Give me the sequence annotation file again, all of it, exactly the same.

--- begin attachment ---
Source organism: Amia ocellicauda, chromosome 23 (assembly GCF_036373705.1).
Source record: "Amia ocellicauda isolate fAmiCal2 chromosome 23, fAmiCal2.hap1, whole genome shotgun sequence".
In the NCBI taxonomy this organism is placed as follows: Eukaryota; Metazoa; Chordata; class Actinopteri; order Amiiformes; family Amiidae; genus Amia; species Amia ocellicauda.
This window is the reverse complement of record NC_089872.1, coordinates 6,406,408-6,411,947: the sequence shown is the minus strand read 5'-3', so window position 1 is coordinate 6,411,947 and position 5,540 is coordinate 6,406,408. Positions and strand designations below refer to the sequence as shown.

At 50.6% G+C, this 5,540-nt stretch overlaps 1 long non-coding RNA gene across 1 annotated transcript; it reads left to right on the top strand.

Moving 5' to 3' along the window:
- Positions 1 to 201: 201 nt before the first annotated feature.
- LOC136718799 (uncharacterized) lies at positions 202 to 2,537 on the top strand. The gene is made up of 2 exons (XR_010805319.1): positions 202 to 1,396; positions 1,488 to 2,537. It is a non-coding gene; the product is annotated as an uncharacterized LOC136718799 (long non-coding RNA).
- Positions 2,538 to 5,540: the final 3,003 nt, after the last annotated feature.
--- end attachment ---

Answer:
Source organism: Amia ocellicauda, chromosome 23 (assembly GCF_036373705.1).
Source record: "Amia ocellicauda isolate fAmiCal2 chromosome 23, fAmiCal2.hap1, whole genome shotgun sequence".
In the NCBI taxonomy this organism is placed as follows: Eukaryota; Metazoa; Chordata; class Actinopteri; order Amiiformes; family Amiidae; genus Amia; species Amia ocellicauda.
This window is the reverse complement of record NC_089872.1, coordinates 6,406,408-6,411,947: the sequence shown is the minus strand read 5'-3', so window position 1 is coordinate 6,411,947 and position 5,540 is coordinate 6,406,408. Positions and strand designations below refer to the sequence as shown.

At 50.6% G+C, this 5,540-nt stretch overlaps 1 long non-coding RNA gene across 1 annotated transcript; it reads left to right on the top strand.

Moving 5' to 3' along the window:
- Positions 1 to 201: 201 nt before the first annotated feature.
- LOC136718799 (uncharacterized) lies at positions 202 to 2,537 on the top strand. The gene is made up of 2 exons (XR_010805319.1): positions 202 to 1,396; positions 1,488 to 2,537. It is a non-coding gene; the product is annotated as an uncharacterized LOC136718799 (long non-coding RNA).
- Positions 2,538 to 5,540: the final 3,003 nt, after the last annotated feature.